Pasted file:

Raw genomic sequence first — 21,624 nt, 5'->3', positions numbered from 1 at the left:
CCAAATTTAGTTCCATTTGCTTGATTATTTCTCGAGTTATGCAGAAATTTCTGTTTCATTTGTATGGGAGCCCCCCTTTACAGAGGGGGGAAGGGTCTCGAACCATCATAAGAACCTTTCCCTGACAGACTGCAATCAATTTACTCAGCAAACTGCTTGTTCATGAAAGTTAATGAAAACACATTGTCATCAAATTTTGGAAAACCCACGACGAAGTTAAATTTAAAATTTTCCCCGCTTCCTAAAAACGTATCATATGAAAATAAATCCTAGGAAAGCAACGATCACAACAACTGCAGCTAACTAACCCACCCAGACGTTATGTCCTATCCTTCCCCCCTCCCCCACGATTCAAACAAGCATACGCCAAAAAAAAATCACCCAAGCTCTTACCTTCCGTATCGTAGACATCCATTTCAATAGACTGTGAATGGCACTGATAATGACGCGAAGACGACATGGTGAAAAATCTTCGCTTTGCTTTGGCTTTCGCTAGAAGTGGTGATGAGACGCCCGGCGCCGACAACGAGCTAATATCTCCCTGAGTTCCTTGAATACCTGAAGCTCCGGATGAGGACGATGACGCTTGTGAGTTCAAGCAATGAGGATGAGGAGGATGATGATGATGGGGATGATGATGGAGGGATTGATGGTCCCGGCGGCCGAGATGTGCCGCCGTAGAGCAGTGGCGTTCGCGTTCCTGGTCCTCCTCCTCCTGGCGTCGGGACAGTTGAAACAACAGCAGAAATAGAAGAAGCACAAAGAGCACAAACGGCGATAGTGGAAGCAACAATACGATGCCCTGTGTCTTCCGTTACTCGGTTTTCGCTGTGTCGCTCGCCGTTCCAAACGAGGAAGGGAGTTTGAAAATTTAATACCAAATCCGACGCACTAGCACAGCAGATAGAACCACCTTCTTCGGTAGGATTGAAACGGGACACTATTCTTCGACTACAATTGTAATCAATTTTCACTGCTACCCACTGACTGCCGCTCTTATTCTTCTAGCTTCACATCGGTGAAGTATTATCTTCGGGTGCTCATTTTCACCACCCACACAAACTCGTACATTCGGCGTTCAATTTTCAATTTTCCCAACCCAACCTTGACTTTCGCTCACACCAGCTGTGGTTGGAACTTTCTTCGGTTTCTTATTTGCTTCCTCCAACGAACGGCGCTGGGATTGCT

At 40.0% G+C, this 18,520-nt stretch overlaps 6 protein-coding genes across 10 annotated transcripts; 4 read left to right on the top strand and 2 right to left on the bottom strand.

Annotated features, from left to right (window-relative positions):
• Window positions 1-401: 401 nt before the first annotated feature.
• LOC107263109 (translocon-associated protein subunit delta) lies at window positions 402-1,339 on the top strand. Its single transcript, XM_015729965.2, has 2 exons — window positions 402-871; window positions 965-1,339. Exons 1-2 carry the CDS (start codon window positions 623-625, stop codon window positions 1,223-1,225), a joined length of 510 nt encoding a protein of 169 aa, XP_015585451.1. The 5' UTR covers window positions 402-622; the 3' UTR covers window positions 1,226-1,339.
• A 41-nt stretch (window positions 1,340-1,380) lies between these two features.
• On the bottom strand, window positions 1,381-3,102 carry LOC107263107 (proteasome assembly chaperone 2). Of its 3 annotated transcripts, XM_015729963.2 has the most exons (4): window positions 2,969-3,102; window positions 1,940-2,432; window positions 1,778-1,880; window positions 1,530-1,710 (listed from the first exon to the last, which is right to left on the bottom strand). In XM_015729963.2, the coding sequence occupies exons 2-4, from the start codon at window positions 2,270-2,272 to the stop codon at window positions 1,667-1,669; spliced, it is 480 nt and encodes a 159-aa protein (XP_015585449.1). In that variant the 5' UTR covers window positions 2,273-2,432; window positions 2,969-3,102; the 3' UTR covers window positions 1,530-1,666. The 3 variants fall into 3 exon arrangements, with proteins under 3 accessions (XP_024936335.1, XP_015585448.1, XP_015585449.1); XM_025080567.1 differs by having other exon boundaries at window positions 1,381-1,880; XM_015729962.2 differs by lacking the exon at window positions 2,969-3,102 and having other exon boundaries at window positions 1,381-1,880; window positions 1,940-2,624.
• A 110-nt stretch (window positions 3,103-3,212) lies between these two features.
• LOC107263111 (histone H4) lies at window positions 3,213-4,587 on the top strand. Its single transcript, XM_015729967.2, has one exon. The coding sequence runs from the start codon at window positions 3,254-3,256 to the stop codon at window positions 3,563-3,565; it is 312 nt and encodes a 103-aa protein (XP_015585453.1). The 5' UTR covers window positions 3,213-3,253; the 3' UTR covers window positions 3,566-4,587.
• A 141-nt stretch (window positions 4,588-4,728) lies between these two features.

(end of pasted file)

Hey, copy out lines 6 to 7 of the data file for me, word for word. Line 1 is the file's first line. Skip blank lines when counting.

• LOC107263109 (translocon-associated protein subunit delta) lies at window positions 402-1,339 on the top strand. Its single transcript, XM_015729965.2, has 2 exons — window positions 402-871; window positions 965-1,339. Exons 1-2 carry the CDS (start codon window positions 623-625, stop codon window positions 1,223-1,225), a joined length of 510 nt encoding a protein of 169 aa, XP_015585451.1. The 5' UTR covers window positions 402-622; the 3' UTR covers window positions 1,226-1,339.
• A 41-nt stretch (window positions 1,340-1,380) lies between these two features.